Another diplomatic incident threatens to taint U.S.-Israeli relations: The American government has recently demanded Israel clarify how five U.S.-made helicopters sold to Israel in the mid-70s found their way into the hands of a Columbian drug cartel.
An U.S. embassy official met with an Israeli foreign ministry official in Jerusalem several days ago, where he informed him that the American Foreign Ministry has requested the embassy to launch an investigation into the matter.
According to American sources, the military copters currently serve the drug mafia in the South American country.
Top diplomatic sources fear that this incident will once again heat-up tensions between Israel and the U.S. and cloud the strategic dialogue between the two countries, which is scheduled to renew in November, after talks were suspended for more than a year-and-a-half.
Kosher deal went sour
The dubious affair, which was already investigated by the Israeli Defense Ministry, and later turned over to the hands of the police, was uncovered about two years ago.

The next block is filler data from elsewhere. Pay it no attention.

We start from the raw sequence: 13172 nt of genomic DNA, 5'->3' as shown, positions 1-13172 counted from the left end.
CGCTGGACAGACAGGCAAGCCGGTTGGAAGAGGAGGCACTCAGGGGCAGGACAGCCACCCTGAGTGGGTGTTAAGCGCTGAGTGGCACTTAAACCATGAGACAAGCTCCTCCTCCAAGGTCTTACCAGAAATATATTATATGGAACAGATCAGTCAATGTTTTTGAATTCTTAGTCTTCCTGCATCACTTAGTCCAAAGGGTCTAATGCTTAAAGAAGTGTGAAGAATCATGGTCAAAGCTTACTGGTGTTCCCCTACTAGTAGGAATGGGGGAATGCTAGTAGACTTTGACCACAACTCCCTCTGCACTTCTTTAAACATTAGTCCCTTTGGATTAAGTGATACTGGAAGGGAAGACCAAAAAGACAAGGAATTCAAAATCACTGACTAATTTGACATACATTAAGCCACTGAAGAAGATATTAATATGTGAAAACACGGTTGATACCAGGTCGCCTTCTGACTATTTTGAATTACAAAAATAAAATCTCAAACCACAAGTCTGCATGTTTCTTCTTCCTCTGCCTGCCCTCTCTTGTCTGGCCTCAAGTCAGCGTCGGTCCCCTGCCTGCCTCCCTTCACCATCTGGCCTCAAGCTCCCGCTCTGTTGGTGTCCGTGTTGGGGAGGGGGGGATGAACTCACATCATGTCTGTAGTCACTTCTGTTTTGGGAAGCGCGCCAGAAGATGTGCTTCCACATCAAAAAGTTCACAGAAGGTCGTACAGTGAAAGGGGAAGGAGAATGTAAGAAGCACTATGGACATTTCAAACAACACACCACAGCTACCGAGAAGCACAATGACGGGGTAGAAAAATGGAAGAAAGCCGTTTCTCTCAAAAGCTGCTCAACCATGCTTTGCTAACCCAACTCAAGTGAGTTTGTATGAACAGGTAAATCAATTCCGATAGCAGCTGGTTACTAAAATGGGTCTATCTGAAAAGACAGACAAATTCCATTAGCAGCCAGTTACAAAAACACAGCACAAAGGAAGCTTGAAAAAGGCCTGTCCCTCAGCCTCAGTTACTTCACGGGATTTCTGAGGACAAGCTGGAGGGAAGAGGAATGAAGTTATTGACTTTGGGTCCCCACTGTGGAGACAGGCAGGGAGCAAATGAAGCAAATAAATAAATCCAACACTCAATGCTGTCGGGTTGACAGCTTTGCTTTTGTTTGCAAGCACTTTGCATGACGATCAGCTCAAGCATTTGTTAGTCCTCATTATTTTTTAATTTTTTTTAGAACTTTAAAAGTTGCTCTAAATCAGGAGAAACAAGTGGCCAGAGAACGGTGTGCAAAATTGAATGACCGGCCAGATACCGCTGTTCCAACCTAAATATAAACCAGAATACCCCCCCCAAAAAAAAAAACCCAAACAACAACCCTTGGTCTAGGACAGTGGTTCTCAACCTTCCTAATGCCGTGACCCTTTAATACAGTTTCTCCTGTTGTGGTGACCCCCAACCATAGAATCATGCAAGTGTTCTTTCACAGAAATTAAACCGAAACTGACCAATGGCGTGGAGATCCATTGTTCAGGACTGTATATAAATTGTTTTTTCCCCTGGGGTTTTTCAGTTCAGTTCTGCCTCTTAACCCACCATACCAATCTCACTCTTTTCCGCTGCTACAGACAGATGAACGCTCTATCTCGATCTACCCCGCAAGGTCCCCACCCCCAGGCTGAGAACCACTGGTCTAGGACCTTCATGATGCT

Investigators revealed that the Defense Ministry signed a deal with an Israeli company three years ago, contracting it to negotiate the sale of five IAF helicopters for a sum of USD 100,000 per aircraft.
The ministry permitted the choppers, of a MD 500 Defender model, be sold either to the Mexican federal police, or to the Spain firefighters department. However, contrary to the terms of the license, the copters ended up in Columbia, by way of Canadian mediators.
A Defense Ministry spokeswoman said in response that "after suspicions were raised that an illicit exchange took place, the ministry launched an initial investigation into the matter last year."
"According to instructions of the chief prosecutor, the case was handed over to the police in 2004," she added.
Sources at the Defense Ministry refused to comment on the matter.
Itamar Eichner writes for Yedioth Ahronoth, Israel's leading newspaper